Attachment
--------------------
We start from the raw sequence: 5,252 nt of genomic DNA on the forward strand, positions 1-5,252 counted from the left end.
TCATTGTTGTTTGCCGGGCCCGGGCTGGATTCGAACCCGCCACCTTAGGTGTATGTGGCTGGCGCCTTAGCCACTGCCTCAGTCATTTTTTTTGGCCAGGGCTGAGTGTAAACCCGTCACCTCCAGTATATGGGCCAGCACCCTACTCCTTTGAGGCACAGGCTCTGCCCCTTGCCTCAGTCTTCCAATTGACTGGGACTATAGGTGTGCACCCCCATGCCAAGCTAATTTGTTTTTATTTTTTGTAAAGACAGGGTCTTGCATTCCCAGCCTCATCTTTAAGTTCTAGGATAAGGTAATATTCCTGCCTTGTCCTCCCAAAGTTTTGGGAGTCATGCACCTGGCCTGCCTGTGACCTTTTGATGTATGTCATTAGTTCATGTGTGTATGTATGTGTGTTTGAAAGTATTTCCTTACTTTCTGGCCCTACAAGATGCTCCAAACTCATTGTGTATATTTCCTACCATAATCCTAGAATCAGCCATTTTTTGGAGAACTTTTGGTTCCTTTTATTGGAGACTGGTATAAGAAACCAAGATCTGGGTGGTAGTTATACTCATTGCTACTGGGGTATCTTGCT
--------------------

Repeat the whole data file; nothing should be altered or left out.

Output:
We start from the raw sequence: 5,252 nt of genomic DNA on the forward strand, positions 1-5,252 counted from the left end.
TCATTGTTGTTTGCCGGGCCCGGGCTGGATTCGAACCCGCCACCTTAGGTGTATGTGGCTGGCGCCTTAGCCACTGCCTCAGTCATTTTTTTTGGCCAGGGCTGAGTGTAAACCCGTCACCTCCAGTATATGGGCCAGCACCCTACTCCTTTGAGGCACAGGCTCTGCCCCTTGCCTCAGTCTTCCAATTGACTGGGACTATAGGTGTGCACCCCCATGCCAAGCTAATTTGTTTTTATTTTTTGTAAAGACAGGGTCTTGCATTCCCAGCCTCATCTTTAAGTTCTAGGATAAGGTAATATTCCTGCCTTGTCCTCCCAAAGTTTTGGGAGTCATGCACCTGGCCTGCCTGTGACCTTTTGATGTATGTCATTAGTTCATGTGTGTATGTATGTGTGTTTGAAAGTATTTCCTTACTTTCTGGCCCTACAAGATGCTCCAAACTCATTGTGTATATTTCCTACCATAATCCTAGAATCAGCCATTTTTTGGAGAACTTTTGGTTCCTTTTATTGGAGACTGGTATAAGAAACCAAGATCTGGGTGGTAGTTATACTCATTGCTACTGGGGTATCTTGCT